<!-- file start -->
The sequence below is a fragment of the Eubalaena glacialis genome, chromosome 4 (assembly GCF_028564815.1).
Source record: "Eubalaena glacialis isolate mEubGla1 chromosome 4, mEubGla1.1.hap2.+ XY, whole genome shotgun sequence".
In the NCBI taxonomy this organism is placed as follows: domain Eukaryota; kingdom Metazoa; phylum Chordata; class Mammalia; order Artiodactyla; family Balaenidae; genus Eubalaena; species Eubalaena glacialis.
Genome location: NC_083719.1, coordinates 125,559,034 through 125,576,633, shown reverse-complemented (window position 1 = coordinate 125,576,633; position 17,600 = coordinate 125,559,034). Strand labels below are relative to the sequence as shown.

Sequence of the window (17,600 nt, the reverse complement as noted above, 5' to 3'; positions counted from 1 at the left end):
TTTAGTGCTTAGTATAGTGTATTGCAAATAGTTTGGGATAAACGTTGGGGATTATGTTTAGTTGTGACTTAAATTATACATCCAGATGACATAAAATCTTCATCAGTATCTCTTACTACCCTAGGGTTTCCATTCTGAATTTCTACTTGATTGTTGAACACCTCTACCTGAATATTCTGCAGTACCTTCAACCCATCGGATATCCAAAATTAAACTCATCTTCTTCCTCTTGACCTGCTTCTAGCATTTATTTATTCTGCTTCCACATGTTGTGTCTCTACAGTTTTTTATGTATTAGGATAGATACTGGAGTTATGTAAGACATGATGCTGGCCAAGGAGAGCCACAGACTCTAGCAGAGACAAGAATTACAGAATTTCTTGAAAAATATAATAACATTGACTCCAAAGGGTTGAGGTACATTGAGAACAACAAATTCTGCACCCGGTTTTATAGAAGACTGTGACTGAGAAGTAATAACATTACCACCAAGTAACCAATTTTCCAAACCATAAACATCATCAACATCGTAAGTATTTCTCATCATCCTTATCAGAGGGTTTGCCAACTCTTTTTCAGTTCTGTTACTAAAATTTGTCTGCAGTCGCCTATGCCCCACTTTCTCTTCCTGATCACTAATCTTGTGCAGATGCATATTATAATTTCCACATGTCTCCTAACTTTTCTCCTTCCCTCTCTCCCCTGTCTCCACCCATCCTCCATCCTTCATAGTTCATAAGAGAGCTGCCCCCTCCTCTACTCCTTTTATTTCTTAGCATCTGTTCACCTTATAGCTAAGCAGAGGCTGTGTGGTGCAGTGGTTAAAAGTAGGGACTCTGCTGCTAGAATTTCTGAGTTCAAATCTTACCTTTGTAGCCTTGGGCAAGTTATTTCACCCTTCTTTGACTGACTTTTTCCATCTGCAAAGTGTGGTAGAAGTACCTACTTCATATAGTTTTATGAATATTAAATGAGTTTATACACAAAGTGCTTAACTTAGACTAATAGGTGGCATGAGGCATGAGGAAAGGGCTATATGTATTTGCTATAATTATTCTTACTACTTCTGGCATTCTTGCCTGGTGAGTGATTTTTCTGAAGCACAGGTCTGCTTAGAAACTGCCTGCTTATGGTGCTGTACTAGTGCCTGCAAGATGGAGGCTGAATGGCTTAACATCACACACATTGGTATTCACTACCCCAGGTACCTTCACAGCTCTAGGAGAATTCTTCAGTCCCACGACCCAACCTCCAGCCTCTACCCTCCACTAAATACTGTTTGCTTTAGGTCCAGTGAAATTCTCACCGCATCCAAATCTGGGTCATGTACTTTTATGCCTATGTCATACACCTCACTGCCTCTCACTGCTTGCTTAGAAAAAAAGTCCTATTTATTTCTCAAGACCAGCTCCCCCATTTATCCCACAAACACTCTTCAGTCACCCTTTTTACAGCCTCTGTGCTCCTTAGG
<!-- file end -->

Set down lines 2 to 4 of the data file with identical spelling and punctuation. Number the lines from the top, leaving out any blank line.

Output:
Source record: "Eubalaena glacialis isolate mEubGla1 chromosome 4, mEubGla1.1.hap2.+ XY, whole genome shotgun sequence".
In the NCBI taxonomy this organism is placed as follows: domain Eukaryota; kingdom Metazoa; phylum Chordata; class Mammalia; order Artiodactyla; family Balaenidae; genus Eubalaena; species Eubalaena glacialis.
Genome location: NC_083719.1, coordinates 125,559,034 through 125,576,633, shown reverse-complemented (window position 1 = coordinate 125,576,633; position 17,600 = coordinate 125,559,034). Strand labels below are relative to the sequence as shown.